Weeding takes a bit of a back seat and that feels like a holiday
boysenberries and cherries, something we prefer to ice cream.
The main vegetable area is a mass of lush and vibrant green as crops bulk up before coming to maturity in another two or three months. The garlic pushes up twining, twirling flower heads, the potatoes and peppers begin their flowering, the comfrey, corn, parsnips, carrots, beetroot and zucchini race ahead while the pumpkins and melons sprawl over the ground at a rapid pace. It’s a jungle.
Weeding takes a bit of a back seat, blocked out by the surge of growth and that in itself feels like a holiday. It’s the party and festive season so I’m hoping we all have a fun and safe holiday time, and that our gardens continue to give us joy and pleasure and heaps of yummy meals.
In gardens there are tracks and paths so we can get from A to B. Around country gardens and house areas, tracks often evolve over time as the logical – that is, the quickest – way to get from the green house to the verandah, to the back door to my writing hut, across the lawn to the workshop, or out to the horses and chooks. There is the walk to the vege garden and avocado trees, the way past the south end of the greenhouse and the track through the paddock, past the line of fruit trees, down to the swing bridge. Then there are the bush and river tracks and beyond. The lawn areas are just wide laneways too because they all lead us somewhere.
Tracks around the so-called civilised areas here are mown grass, shingled vehicle roads or the proverbial beaten track, worn down by 30-odd years of boots and bare feet moving along them. These are tracks wide enough that tractors, vehicles, horses and push bikes can be used as we move about the property on a daily basis.
What delineates the tracks are the plants on either side, from grass and welcome volunteers to those purposely planted for a certain effect. The enhancement of the volunteers in many cases meant the disposal of barberry, blackberry and gorse.
Landscapers and designers talk about various effects, forms and outcomes, and it’s true that paths and tracks create long views. When they curve around corners they also add an element of surprise.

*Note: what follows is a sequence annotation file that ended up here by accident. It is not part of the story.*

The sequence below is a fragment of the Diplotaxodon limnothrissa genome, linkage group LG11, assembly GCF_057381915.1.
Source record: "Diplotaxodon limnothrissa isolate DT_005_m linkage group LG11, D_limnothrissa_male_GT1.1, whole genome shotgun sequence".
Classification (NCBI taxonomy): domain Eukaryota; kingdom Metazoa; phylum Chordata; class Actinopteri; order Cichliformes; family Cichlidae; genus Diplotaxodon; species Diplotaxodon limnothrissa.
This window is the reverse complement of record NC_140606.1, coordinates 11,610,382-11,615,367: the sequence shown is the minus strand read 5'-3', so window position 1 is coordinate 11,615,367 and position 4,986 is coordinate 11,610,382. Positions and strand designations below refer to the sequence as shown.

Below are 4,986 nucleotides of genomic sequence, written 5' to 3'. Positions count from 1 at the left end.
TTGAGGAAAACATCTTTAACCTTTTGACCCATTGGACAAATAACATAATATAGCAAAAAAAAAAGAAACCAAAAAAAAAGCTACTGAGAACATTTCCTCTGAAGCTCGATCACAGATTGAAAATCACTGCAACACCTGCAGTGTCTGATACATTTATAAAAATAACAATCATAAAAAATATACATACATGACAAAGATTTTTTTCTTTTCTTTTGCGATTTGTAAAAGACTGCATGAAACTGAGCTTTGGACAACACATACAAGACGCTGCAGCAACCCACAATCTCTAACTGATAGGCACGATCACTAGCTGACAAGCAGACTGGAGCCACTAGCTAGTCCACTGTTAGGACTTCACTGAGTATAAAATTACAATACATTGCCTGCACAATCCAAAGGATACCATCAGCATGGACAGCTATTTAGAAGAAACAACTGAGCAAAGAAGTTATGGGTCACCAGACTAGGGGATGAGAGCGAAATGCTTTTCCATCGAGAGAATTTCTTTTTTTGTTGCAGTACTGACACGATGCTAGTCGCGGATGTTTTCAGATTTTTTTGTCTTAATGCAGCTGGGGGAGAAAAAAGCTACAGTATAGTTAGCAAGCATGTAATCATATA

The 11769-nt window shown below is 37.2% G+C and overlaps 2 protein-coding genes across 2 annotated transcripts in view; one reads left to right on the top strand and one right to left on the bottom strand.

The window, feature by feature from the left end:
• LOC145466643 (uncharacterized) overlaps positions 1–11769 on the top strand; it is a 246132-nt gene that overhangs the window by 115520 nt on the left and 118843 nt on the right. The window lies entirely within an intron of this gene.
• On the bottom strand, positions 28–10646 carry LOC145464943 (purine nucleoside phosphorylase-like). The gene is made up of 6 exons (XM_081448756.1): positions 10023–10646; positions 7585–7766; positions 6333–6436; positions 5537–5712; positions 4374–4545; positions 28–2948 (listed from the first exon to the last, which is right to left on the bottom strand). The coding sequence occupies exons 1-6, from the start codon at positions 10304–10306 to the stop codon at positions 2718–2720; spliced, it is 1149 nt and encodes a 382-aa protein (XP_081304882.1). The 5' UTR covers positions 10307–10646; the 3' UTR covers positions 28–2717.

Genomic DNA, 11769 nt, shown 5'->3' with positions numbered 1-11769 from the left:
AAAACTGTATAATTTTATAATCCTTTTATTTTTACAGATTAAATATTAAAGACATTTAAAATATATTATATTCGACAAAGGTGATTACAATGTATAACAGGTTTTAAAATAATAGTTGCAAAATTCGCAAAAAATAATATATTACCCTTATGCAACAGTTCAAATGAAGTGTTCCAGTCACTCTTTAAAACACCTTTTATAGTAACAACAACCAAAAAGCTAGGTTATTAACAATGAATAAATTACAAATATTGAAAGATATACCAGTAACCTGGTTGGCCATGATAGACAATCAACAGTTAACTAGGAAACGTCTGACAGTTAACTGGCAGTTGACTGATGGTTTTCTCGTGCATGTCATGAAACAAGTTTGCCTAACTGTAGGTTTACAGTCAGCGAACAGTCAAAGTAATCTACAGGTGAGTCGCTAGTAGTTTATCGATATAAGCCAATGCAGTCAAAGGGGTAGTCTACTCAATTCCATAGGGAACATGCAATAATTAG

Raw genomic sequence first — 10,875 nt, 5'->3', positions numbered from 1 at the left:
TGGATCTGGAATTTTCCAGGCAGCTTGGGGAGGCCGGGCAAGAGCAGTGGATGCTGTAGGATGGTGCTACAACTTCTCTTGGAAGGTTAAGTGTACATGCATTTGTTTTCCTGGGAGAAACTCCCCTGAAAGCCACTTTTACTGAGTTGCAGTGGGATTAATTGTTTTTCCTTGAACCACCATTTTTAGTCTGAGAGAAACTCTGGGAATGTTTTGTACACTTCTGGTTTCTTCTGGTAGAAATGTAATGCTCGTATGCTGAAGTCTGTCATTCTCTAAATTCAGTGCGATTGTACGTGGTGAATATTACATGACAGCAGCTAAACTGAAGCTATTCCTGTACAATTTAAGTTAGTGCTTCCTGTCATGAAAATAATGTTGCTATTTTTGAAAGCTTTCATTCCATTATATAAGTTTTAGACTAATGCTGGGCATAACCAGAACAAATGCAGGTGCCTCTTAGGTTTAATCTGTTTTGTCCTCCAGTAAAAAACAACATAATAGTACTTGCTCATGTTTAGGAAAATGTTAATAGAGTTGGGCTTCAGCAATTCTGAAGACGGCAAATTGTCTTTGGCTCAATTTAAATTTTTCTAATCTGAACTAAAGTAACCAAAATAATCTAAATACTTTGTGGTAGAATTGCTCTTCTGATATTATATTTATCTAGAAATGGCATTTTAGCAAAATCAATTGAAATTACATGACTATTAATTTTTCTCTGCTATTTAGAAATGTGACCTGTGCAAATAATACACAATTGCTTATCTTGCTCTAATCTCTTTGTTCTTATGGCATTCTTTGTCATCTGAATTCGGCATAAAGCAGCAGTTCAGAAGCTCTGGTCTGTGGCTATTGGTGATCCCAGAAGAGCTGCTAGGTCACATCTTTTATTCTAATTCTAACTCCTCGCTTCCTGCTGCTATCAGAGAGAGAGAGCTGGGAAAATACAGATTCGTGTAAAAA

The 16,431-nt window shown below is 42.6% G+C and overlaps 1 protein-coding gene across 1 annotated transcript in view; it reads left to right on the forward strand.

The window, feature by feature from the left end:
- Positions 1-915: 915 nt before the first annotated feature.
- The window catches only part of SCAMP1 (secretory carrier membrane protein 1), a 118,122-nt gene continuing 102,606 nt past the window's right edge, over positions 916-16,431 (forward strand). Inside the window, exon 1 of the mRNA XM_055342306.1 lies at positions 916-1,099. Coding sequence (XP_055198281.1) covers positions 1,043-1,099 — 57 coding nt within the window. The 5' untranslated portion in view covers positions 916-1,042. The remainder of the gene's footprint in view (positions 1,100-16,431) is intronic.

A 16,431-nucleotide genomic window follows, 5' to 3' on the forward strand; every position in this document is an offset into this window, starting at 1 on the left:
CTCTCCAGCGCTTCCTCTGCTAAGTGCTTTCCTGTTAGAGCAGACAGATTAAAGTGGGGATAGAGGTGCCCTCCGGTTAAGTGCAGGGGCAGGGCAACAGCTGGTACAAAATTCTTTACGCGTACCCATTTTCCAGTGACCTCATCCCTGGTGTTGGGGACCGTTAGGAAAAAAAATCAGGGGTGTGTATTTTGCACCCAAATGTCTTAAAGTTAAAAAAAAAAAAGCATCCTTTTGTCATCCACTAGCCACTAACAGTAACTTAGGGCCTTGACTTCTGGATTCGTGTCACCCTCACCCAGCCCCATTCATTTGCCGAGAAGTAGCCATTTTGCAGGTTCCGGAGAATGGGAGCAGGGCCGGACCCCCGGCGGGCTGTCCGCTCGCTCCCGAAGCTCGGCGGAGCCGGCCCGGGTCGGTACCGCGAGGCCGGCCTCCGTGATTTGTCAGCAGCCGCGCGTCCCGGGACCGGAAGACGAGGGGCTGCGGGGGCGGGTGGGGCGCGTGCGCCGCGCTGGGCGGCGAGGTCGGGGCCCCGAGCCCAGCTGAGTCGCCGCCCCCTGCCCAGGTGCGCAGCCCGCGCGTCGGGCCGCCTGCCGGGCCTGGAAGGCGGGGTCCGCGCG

But my best tip is to go with what you like, and with what evolves in your special spaces.
Put a sliver of galangal in your mouth – if you dare – and you’ll experience a curious, sharp, sweet taste on the tongue. Then you’ll feel ‘the burn’, more powerful than ginger.
However, the flavour is more complex than ginger. Our Singaporean friend and avid cook Lilian Loh describes it as a ‘clean, peppery bite with pungent spiciness.’ Think mustard rather than ginger, with a shade of lemon, a trace of pine needles and hints of tropical fruits.
What she is describing is the flavour of greater galangal (called kha in Thai), one of four types of galangal. It’s used with great relish in Thai cuisine, almost to the exclusion of ginger, and is sometimes known as Thai or Siamese ginger.
In some Thai dishes, galangal is the star performer as in tom kha gai (see page 71) which translates as boiled galangal with chicken. More often it plays a subtle role, complementing rather than dominating the flavour. It is one of the key ingredients, along with other spices and herbs, in Tom Yum soup (my absolute personal favourite) which features the wonderful sweet, sour, salty, spicy combination of mukrat (kaffir) lime, lime juice, chilli, lemongrass and fish sauce.
Galangal is an essential ingredient of most curry pastes including Malaysian asam laksa, Cambodian samlor kor ko soup and various Indonesian dishes such as spicy beef rendang. It is often included in seafood dishes as it balances out ‘fishy’ flavours.
You can tell galangal is related to ginger by its tall stems and flag-like green leaves. Dig down a bit and you’ll find ginger-like rhizomes just below the surface.
But if you are tempted to substitute ginger for galangal in recipes, don’t! When it comes to galangal, only the real thing will do. The distinct peppery flavour is what makes Thai food so distinctive, and nothing beats fresh galangal.
But finding the real thing may not be so easy as there is a lot of confusion about what is ‘real’ galangal, and not everything sold as galangal is correct.